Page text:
Net interest income can drive as much as 75% of a bank’s revenue. Because of that, the recent rise in interest rates has helped banks maintain revenue momentum despite ongoing pressures on fees. Indeed, both components of net interest income — net interest margin (NIM) and volume — have grown significantly over the last six months. The looming challenge, however, is that NIM may be peaking.
NIM measures the difference between what financial institutions pay for interest-earning deposits and what they receive on loans. When rates started rising last year, loan yields increased more quickly than deposit costs on average because banks were able to lag deposit rates for some products. The problem looking forward is that at least some of the benefit observed to this point is likely to reverse. As central banks slow the pace of rate increases, deposit costs are likely to continue to rise while loan yields slow and ultimately stop increasing – putting pressure on earnings. To date, loan growth has been healthy so that even with a peaking NIM, total revenue momentum is continuing. But loan volume is clearly highly sensitive to any economic slowdown. It is prudent, therefore, to prepare for potential earnings pressures.
Assuming loan growth remains moderate and credit remains manageable (i.e., a hard recession is avoided), Curinos sees three areas of focus that can help counter a peak in NIM: a strategy to manage the inevitable rise in deposit cost, a fresh round of cost reduction and selective fee expansion.
Deposit costs are by far the most material of the three, followed by operating expense and fee expansion. Not all three are available for all providers and some may be able to pull multiple levers, but they can all help to ensure ongoing momentum.
NIM Squeeze Ahead?
One of the chief reasons that NIM expanded last year was because commercial and consumer depositors were initially slow to seek yield. Banks were able to keep deposit costs down even as central banks increased rates in an effort to tamp inflation. But Curinos believes NIM hit a peak in the fourth quarter as depositors woke up to higher rates and churn increased significantly. (See Figure 1.)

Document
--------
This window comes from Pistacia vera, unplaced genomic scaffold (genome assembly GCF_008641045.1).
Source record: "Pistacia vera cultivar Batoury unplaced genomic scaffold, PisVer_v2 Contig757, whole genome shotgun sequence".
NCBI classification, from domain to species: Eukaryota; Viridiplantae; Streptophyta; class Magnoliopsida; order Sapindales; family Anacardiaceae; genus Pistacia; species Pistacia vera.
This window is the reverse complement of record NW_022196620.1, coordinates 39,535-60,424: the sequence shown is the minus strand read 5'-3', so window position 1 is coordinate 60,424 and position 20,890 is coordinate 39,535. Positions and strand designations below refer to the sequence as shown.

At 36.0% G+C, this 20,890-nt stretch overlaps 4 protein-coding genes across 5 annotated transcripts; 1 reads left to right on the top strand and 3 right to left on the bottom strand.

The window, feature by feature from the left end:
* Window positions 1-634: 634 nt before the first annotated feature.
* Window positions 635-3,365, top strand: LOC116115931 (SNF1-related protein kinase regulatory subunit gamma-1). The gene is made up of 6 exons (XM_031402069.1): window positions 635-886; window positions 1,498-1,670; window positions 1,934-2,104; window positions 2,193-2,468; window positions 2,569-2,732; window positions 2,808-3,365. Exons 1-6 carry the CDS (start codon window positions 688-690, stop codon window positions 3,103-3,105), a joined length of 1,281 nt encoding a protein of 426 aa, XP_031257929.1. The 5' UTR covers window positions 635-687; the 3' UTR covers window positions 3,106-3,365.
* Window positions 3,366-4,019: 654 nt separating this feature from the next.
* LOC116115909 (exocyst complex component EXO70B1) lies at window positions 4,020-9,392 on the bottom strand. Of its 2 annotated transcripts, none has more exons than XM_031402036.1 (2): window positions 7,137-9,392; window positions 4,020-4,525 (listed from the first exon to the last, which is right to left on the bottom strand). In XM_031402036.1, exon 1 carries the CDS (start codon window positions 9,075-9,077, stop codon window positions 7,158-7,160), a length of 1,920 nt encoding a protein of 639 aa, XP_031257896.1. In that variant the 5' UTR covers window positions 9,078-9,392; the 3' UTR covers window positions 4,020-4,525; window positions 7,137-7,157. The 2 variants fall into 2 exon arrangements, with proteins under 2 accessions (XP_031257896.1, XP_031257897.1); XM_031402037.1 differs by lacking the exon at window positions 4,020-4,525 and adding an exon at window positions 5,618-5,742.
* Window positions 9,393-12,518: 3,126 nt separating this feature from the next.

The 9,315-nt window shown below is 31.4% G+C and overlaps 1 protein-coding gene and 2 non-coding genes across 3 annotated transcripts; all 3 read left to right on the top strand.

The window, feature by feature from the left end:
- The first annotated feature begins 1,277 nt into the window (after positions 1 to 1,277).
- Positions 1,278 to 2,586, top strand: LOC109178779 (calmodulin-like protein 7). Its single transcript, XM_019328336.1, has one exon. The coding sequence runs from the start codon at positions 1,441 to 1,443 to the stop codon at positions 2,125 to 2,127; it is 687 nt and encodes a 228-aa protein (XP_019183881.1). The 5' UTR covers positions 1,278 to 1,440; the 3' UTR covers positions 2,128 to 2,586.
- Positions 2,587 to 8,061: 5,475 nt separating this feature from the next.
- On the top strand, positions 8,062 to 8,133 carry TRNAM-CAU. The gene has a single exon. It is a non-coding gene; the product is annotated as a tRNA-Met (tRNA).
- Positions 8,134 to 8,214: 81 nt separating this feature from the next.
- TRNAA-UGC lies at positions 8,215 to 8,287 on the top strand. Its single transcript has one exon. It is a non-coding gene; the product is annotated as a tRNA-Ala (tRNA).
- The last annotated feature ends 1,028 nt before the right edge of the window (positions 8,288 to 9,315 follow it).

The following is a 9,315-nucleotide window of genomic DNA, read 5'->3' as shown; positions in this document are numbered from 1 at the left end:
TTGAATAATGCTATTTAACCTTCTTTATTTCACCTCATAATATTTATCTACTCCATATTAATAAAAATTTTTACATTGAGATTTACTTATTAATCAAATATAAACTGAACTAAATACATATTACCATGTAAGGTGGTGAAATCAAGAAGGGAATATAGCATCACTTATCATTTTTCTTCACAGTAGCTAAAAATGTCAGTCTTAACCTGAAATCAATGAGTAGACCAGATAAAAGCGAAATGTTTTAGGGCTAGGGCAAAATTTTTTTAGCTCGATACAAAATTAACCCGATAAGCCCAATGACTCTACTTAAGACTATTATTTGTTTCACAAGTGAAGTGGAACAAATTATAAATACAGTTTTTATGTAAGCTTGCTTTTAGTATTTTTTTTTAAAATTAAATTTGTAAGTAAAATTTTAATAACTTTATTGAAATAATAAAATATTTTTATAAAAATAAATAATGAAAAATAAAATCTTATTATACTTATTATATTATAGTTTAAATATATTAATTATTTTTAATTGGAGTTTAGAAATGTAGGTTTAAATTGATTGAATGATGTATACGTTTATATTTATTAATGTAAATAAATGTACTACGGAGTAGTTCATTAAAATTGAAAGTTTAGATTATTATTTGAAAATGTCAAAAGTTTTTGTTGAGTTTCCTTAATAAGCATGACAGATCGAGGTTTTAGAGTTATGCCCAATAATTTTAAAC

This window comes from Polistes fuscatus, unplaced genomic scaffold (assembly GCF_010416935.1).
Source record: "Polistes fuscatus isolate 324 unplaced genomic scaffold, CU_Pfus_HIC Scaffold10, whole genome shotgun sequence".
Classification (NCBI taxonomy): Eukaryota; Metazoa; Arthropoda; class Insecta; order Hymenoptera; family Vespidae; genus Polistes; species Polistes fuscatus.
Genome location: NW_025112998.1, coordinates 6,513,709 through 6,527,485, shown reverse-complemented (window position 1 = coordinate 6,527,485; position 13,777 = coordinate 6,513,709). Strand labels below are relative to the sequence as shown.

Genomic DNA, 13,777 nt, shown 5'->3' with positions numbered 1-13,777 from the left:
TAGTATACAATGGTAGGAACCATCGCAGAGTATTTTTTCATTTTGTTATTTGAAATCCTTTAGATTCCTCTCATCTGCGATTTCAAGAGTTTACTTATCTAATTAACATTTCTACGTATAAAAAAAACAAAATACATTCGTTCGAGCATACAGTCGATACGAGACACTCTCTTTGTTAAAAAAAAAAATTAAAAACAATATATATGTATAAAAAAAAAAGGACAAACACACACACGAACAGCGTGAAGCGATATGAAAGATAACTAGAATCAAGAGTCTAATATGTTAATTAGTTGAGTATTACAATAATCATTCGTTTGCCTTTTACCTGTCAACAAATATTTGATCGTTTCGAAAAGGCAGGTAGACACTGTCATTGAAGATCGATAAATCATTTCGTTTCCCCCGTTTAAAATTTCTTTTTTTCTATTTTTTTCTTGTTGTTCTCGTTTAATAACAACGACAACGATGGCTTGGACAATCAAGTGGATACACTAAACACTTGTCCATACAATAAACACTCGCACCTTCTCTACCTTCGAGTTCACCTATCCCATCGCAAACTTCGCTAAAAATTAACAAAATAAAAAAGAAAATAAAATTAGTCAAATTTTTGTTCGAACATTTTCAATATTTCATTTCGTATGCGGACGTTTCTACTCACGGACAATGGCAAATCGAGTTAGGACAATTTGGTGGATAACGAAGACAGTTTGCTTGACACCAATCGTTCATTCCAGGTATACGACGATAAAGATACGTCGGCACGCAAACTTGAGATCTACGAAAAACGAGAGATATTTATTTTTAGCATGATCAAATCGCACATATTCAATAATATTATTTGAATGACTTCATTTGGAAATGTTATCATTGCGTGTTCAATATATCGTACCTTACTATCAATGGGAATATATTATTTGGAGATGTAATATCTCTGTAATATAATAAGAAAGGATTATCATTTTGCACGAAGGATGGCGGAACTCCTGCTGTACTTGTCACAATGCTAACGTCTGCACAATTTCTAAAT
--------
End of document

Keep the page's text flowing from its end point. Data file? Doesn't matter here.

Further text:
Furthermore, Curinos believes deposit betas will follow the traditional path of rising even after the Fed stops raising rates. Initially slow to rise last year, betas are now expected to accelerate notably. At the same time, the increased pace of churn is shortening the weighted average life of deposits, making it increasingly important for bank treasury departments to track deposit runoff. Meanwhile, loan yields will be likely capped because the competitive market won’t bear steep increases. That is especially the case when it comes to competition for variable-rate commercial loans.
The upshot: NIM is under pressure.
Figure 1: Net Interest Margins (%) By Quarter
While there are no silver bullets, good deposit management can help pull financial institutions out of a tough spot. Curinos estimates that there is significant potential to optimize deposit value in consumer portfolios, potentially offsetting some of the pricing pressure.
Because deposit costs are one of the most effective ways to manage NIM, institutions must understand the value of their deposits on a granular basis. It is essential for institutions to retain valuable deposits now or risk scrambling to acquire (or reacquire) them at a higher rate down the road. A continued emphasis on primary relationships through personalization, cross-selling to existing customers and total-relationship pricing will be critical – especially if loan volumes remain healthy. (See loan section below.)
This is especially important now because deposit balances and duration are declining rapidly — even for niche segments — as customers seek higher yields. Curinos now expects U.S. consumer balances to decline in 2023, in part due to inflation-driven spending. (See Figure 2.)
Figure 2: Curinos Forecast - Total U.S. Consumer Deposit Growth
Factors affecting deposit outlook
Inflation & Spending
Persistent inflation and increased consumer expenditure causing an overall remixing of deposits to commercial
Based on historical data, slowing GDP growth (as opposed to perfect soft landing or recession) leads to slowing deposit growth
Source: Curinos Analysis, Forecast as of Jan 2023